Author: Adebisi A. Akinyemi
Department of Psychological Science
Editors: Thomas Matthew Colclough & Helen Meskhidze
Editor-in-Chief: Alex Bower
February 20, 2023
Massive open online courses (MOOCs) are online courses that are open for enrollment to millions of learners without restriction. Examples of platforms that offer MOOCs include Coursera, Udemy, and EdX. These courses have arguably made learning more accessible to people all over the world. Since there are no prerequisites or enrollment windows, people can easily enroll in MOOCs at any time. There is also a wide variety of subjects taught, providing access diverse classes and instructors. Other benefits of MOOCs include the fact that they are inexpensive (and can be audited for free), they are often available in many languages, and students can earn a certificate upon completion. Moreover, completing MOOCs could boost one’s career prospects and promote lifelong learning.
However, the potential advantages of MOOCs may be limited by their high dropout rates (de Freitas et al., 2015). Therefore, to best realize the benefits of MOOCs and possibly improve educational equity, it is important to promote student retention in these courses. Below, I will discuss some evidence-based factors which may increase student retention in MOOCs.
By nature, MOOCs require students to be independent learners because the courses are self-paced and there is little to no guidance, interaction, or support from others (e.g., instructors, peers). Thus, it is essential that MOOC students utilize self-regulated learning (SRL), a process through which people can achieve their learning goals by engaging in cognitive, motivational, and behavioral functions that help them persevere through obstacles to their learning (Kizilcec et al., 2017). SRL is characterized by goal setting, strategic planning, self-monitoring, and self-evaluation, among other strategies. One of the SRL strategies that MOOC learners are most likely to use is goal setting (Ceron et al., 2020). This makes sense due to the finding by Kizilcec et al. (2017) that goal setting (and strategic planning) was a significant positive predictor of completing a MOOC and earning a certificate. The study also suggested that other SRL strategies were important for student engagement in MOOCs. For example, students who utilized more self-evaluation spent more time reviewing material they had already completed. Still, Kizilcec et al.’s (2017) findings provide support to research that underscores goal setting and strategic planning as vital SRL strategies that promote retention in MOOCs (Kizilcec & Schneider, 2015).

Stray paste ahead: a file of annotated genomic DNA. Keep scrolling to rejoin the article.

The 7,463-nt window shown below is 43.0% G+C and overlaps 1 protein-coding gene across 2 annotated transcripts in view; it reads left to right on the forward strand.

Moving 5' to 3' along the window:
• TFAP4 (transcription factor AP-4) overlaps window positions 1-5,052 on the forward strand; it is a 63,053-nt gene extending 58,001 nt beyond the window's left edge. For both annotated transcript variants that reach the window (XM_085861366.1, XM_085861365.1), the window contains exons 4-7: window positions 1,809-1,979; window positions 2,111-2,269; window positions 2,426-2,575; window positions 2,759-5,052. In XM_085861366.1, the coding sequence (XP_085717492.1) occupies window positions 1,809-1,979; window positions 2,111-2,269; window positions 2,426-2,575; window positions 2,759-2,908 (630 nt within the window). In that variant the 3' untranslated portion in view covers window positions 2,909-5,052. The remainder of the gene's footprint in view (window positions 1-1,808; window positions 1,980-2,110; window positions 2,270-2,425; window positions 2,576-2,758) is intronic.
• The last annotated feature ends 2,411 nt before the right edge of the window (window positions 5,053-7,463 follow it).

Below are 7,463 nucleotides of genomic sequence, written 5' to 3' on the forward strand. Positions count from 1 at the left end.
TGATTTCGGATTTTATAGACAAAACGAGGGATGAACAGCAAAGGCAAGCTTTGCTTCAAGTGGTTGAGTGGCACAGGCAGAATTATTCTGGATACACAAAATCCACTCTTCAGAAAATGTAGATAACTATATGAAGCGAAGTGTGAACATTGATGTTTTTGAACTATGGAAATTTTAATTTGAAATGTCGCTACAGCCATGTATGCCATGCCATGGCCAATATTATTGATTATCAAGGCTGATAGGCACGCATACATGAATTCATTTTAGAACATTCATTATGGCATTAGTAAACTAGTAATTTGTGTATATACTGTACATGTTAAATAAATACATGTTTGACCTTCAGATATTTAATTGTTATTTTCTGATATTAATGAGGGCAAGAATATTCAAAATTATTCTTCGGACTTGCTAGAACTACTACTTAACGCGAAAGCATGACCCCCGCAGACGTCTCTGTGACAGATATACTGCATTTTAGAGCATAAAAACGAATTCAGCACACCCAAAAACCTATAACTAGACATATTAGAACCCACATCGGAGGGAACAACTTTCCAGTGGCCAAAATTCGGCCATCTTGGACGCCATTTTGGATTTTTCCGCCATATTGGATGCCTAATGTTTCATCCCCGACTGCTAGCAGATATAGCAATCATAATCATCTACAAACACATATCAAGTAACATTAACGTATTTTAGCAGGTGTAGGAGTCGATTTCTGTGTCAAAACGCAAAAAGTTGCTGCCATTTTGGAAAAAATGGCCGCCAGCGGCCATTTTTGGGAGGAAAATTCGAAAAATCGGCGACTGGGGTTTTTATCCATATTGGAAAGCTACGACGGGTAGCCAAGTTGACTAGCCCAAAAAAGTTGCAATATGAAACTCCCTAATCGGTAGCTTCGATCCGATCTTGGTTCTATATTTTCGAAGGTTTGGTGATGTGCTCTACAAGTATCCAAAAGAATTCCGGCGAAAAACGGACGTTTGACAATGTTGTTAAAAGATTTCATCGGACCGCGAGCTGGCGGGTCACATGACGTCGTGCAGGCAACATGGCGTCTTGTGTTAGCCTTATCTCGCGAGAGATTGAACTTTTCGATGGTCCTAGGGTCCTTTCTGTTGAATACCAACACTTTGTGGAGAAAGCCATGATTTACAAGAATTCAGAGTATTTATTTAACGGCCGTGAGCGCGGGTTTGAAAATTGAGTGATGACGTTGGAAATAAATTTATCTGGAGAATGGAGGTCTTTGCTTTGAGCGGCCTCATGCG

Similar to traditional classes, completion of MOOCs requires motivation. Motivation is arguably more important for MOOC students, given that they are likely not required to complete these courses. Indeed, lack of motivation predicts the likelihood of students failing to complete their MOOCs (Khalil & Ebner, 2014). In a review conducted by Moore and Blackmon (2022), they found that MOOC students were motivated by both intrinsic values (e.g., personal satisfaction) and extrinsic values (e.g., certificate of completion). Both intrinsic and extrinsic motivation are related to student engagement in MOOCs, and engagement in these courses is in turn predictive of retention (Xiong et al., 2015). Though both intrinsic and extrinsic motivation are important for student retention in MOOCs, research suggests that the latter is especially influential (Reeves et al., 2017). Paton et al.’s (2018) literature review suggests that providing certificates for completing MOOCs is a key factor that promotes student retention. Additionally, Xiong et al. (2015) suggest that extrinsic motivation is a stronger predictor of student engagement in MOOCs – which predicts retention – than intrinsic motivation. Therefore, one’s intent to earn an accolade (e.g., certificate, badge, college credit) may be their primary motivator for enrolling in MOOCs – and the key mechanism that helps them complete the classes.